Monthly Archives: August 2018

Setting the Record Straight #1

You may have received the following ‘Stache Comic Relief’ today:

In our quest to do our part in calling out ‘fake news’ we reached out to our MLA for comment.  When questioned about the validity of her support for candidate Buchanan, this was the response from her office:

From: Ma.MLA, Bowinn <>
Date: 29 August 2018 at 12:42
Subject: RE: Fw: [New post] MLA Bowinn Ma is OMG supporting Linda Buchanan as our next DENSITY Nightmayor fornicating ‘more’ development leading to ‘more’ traffic congestion!


Thank you for your email.

MLA Ma works very hard to ensure strong working relationships with elected officials across the North Shore, as evidenced by her work in INSTTP, which brought together people in all levels of government to work collectively on the issue of transportation on the North Shore in an unprecedented level of collaboration.

MLA Ma is not endorsing municipal candidates nor getting involved in the upcoming election except to provide briefings to candidates about the work of INSTPP. These briefings are offered to every mayoral candidate across the North Shore as well as all council candidates regardless of political stripe. She also regularly accepts requests for meetings from all municipal candidates and is always happy to speak to issues relating to the provincial government.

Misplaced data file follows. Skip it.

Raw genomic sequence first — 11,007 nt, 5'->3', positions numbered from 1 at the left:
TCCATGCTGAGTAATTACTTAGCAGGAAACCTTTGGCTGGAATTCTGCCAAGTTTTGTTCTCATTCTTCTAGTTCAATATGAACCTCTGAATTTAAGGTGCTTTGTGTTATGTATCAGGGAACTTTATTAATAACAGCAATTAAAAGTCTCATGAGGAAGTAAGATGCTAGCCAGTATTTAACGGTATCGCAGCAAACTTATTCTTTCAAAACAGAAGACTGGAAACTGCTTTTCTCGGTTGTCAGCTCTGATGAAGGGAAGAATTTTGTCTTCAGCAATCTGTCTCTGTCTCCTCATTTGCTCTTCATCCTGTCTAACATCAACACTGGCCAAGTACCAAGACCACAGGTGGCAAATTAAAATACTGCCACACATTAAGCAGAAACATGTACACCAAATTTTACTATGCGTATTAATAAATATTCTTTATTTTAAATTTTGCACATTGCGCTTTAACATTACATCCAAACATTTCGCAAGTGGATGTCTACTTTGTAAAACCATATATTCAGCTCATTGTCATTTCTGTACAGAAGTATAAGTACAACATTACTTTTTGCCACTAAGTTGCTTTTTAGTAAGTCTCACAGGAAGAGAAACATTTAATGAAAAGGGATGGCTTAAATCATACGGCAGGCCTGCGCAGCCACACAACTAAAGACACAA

In your service,

Julia Bilinski

Constituency Assistant

Bowinn Ma, MLA | North Vancouver-Lonsdale

604 981 0033 | 5-221 W Esplanade, North Vancouver, BC V7M 3J3



Metro Vancouver elected officials compensation (updated)

Further to this earlier post, we have received the following breakdown from a City resident,  with this comment: 

‘Two things come immediately to mind.  Look at the potential savings from a merger of the NV City and District.  Also, look at how well compensated the CNV mayor is relative to other communities with much bigger problems – like Surrey for example.’


2017 Pop Salary Per Person
Surrey 556,566 139,023  0.25
Vancouver 656,164 165,700  0.25
Burnaby 234,433 132,576  0.57
Richmond 219,273 132,426  0.60
Coquitlam 150,144 138,239  0.92
Langley, District Municipality 127,730 126,514  0.99
Maple Ridge 87,713 100,545  1.15
Delta 102,679 119,871  1.17
North Vancouver, District Municipality 85,842 101,796  1.19
New Westminster 73,928 108,592  1.47
Port Coquitlam 62,194 96,752  1.56
Port Moody 33,857 58,980  1.74
West Vancouver 43,802 84,479  1.93
North Vancouver, City of 53,816 107,185  1.99
Langley, City of 27,363 84,600  3.09
Pitt Meadows 19,580 71,000  3.63
White Rock 19,187 78,730  4.10
Bowen Island 3,623 22,920  6.33
Anmore 2,398 24,456  10.20
Lions Bay 1,319 14,085  10.68

Original post:

We ‘borrowed’ this Chart of the Week from Metro Matters (contact, a CBC Vancouver newsletter:

The base salaries above do not include expenses, additional allowances for being ‘Mayor of the month’ $1350/ month served, Metro Vancouver payments etc.

‘Perpetual’ motion to give boost to City of North Van renters

From the North Shore News today:

Ten years isn’t long enough.